December 2, 2021

INTERNet: Rethinking Internships in the Age of COVID-19

For many college students, there’s nothing more coveted than an internship. It’s a chance to flex muscles you’ve been developing in lecture halls and libraries and test your gains for real. And not to mention, it looks awesome on a resume.

So, what happens to internships when the world shuts down? When colleges and offices close their doors? When students pack their bags and return home to live with their parents? When companies go remote, or hybrid … and stay that way?

What happens to internships when the world shuts down?

With work evolving, we knew we needed to start thinking about how to educate, mentor, and otherwise engage students in a whole new way. And, this summer, Baskervill got to see just what an internship looks like when it takes place outside the four walls of an office. With fifteen students across the country, we took our creative problem-solving to task.

Architecture and interior design interns were given the chance to work in three sectors — hospitality, healthcare, and community — all via carefully-crafted modules organized on Microsoft Teams. The eight-week program included team meetings and collaboration sessions, as well as one-on-ones with mentors to provide feedback, share knowledge, and help hone design and presentation skills. At the end of each module, students presented their work for critique.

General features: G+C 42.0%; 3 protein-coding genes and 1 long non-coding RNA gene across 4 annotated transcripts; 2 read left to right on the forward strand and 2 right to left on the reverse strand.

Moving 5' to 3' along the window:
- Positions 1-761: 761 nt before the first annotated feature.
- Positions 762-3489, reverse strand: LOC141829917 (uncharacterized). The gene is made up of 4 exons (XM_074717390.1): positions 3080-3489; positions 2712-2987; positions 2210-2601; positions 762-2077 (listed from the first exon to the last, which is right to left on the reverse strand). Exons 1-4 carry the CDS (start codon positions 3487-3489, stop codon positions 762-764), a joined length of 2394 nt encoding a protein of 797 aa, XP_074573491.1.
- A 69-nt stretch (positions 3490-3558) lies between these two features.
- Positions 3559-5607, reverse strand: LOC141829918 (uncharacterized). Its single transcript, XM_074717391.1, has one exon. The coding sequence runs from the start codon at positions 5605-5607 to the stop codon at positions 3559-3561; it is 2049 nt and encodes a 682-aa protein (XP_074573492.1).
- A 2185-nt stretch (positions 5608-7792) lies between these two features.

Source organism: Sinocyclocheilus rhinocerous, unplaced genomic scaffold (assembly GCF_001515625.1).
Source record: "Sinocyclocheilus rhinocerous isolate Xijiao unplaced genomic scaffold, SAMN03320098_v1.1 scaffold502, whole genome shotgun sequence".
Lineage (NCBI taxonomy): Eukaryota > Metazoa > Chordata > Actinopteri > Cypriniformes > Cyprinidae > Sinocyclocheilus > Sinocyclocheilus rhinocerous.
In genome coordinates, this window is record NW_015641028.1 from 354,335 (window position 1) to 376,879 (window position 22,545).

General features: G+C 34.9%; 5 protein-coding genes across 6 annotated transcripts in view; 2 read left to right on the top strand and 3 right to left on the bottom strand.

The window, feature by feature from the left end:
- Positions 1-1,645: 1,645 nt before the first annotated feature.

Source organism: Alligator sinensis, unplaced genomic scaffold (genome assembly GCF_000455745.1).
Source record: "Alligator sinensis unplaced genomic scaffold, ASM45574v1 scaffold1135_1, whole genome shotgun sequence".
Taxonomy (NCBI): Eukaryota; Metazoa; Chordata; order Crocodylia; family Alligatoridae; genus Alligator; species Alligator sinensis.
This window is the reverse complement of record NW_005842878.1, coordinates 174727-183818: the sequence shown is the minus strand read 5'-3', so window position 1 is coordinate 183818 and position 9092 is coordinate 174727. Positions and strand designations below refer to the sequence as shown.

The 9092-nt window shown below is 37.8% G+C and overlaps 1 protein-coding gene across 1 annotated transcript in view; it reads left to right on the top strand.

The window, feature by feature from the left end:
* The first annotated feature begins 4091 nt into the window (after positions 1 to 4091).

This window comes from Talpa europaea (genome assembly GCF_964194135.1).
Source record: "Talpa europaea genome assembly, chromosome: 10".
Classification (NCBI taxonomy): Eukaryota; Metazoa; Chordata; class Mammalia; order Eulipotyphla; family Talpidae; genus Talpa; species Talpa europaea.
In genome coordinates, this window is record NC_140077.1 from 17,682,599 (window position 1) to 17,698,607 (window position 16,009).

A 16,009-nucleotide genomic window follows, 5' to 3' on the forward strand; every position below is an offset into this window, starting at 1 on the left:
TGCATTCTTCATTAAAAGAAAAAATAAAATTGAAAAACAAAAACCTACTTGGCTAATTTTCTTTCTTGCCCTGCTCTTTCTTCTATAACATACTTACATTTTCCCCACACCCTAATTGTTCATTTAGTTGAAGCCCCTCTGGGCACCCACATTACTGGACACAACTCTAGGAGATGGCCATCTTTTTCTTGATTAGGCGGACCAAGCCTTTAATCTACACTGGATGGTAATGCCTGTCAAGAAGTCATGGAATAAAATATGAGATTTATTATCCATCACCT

Intern work Ahuva Cantor
Student work by Ahuva Cantor

Each of the three modules allowed the students to flex and grow different muscles. While designing a hypothetical hotel, students pushed their creative ability while working within a defined framework. In drafting a conceptual new workspace for a cancer foundation, students considered the diverse needs of the different types of people that use a specific space. Envisioning a new community innovation center, students reassessed their ideas of what innovation means when it comes to inclusion.

Intern work Tyler Harris
Student work by Tyler Harris

Through these hypothetical projects based on real-work opportunities, Baskervill interns gained practical work experience, virtual presentation practice, and, most importantly, valuable mentorship relationships to help them as they grow in their careers.

So what happens to internships when the world shuts down? We reimagine and rework them to meet the needs of students and grow our capabilities as a forward-facing firm. And in a world that’s increasingly digital and global, what makes more sense than an internship that isn’t limited by location?

Student work at top by Stephanie Wilburn

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